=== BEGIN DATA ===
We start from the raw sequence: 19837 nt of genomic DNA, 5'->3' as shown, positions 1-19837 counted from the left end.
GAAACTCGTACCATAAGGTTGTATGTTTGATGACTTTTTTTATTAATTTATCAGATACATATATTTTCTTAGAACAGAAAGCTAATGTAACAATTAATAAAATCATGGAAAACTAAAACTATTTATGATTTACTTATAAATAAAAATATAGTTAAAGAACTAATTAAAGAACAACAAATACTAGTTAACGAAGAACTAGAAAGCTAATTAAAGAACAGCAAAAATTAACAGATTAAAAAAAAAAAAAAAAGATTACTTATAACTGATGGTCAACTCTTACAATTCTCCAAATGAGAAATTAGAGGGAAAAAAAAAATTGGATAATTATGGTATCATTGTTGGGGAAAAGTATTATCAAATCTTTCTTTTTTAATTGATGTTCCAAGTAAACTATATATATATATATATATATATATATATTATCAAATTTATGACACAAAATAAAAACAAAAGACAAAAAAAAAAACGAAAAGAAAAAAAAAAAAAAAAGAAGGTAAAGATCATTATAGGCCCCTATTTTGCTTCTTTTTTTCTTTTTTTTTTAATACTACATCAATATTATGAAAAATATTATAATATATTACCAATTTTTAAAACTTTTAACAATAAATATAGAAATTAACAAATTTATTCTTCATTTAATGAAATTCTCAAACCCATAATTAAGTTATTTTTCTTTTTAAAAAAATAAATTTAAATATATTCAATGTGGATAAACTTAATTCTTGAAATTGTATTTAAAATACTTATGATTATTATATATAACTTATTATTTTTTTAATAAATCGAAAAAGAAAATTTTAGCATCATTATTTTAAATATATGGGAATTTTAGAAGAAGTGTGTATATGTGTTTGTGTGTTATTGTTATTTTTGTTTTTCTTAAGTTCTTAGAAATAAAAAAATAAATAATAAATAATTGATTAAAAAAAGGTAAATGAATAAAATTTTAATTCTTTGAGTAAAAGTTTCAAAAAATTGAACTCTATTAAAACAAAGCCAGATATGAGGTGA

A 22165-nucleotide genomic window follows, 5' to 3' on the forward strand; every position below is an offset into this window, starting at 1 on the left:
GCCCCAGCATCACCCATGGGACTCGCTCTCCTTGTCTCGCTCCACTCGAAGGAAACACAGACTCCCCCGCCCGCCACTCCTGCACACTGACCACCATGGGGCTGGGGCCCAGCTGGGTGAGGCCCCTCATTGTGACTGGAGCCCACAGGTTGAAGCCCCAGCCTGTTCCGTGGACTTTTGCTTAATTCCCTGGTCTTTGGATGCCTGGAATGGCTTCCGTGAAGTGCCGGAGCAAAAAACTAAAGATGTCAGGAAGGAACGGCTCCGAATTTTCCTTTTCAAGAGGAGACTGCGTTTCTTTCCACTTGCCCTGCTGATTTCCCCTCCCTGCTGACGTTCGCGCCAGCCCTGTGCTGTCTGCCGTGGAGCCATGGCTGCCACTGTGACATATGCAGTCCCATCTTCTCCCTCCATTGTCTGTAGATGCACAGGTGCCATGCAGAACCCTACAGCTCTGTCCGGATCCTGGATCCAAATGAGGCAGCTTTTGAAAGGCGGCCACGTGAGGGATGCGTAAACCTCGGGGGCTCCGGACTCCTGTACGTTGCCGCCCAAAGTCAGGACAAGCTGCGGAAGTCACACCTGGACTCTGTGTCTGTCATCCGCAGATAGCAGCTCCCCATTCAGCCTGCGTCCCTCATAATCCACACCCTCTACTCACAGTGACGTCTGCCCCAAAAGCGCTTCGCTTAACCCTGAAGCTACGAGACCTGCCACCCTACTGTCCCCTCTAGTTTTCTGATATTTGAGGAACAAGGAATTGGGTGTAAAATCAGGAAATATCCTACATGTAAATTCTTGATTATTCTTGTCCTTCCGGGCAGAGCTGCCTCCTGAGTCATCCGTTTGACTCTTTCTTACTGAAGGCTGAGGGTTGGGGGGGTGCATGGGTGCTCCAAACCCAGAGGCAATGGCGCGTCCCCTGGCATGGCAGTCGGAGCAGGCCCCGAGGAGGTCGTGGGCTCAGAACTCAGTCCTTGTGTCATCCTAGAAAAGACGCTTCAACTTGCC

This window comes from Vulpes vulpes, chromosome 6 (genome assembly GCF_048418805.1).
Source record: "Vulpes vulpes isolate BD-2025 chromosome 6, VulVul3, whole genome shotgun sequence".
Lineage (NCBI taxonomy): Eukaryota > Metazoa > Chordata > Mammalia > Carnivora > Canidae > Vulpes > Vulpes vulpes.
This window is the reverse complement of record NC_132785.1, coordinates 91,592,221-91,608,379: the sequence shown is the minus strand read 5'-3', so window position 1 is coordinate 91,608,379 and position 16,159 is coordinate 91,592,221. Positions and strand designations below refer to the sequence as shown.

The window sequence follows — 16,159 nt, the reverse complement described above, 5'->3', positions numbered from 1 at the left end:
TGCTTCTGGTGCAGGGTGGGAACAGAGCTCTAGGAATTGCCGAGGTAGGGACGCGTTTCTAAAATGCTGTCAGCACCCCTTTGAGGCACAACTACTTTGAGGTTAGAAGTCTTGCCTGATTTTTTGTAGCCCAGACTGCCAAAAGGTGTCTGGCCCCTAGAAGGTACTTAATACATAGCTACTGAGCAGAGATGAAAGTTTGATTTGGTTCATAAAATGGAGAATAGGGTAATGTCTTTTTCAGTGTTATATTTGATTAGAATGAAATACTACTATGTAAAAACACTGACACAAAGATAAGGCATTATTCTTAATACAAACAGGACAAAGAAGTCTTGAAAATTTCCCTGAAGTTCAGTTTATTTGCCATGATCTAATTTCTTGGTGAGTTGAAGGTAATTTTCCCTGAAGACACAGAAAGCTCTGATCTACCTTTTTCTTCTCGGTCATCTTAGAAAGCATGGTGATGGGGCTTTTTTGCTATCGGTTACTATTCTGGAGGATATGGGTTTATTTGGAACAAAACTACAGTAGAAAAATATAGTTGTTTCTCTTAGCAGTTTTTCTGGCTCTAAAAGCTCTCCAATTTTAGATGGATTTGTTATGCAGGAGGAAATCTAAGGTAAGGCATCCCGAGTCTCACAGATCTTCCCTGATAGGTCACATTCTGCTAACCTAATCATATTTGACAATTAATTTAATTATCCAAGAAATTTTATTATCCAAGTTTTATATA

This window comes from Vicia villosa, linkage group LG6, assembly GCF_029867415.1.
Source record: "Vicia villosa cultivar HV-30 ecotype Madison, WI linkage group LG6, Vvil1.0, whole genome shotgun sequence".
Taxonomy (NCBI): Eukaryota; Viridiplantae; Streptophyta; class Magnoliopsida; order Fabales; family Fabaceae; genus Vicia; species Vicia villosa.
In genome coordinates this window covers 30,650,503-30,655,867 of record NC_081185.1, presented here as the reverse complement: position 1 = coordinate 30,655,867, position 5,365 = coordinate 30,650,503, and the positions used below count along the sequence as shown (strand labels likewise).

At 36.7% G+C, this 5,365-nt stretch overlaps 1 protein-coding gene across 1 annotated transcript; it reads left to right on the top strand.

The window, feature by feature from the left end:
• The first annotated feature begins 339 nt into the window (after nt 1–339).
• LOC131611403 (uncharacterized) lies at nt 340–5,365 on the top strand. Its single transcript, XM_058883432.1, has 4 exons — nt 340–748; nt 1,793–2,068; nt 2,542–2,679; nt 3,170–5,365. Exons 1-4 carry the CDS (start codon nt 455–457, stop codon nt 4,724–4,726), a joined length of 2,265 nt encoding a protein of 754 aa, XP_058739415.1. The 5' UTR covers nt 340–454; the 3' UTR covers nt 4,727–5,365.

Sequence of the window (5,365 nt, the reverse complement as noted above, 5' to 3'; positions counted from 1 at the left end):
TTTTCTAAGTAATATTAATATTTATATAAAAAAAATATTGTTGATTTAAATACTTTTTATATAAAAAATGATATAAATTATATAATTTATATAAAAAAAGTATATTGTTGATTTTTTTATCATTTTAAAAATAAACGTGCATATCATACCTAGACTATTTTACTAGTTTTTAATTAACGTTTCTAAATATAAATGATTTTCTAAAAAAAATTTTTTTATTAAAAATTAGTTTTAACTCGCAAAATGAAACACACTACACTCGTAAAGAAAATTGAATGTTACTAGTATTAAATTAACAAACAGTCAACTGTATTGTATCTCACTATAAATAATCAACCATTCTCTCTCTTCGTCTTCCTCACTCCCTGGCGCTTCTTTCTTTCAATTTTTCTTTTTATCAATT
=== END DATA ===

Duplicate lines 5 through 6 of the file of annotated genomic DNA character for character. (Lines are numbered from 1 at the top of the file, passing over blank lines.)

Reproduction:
This window comes from Vulpes vulpes, chromosome 6 (genome assembly GCF_048418805.1).
Source record: "Vulpes vulpes isolate BD-2025 chromosome 6, VulVul3, whole genome shotgun sequence".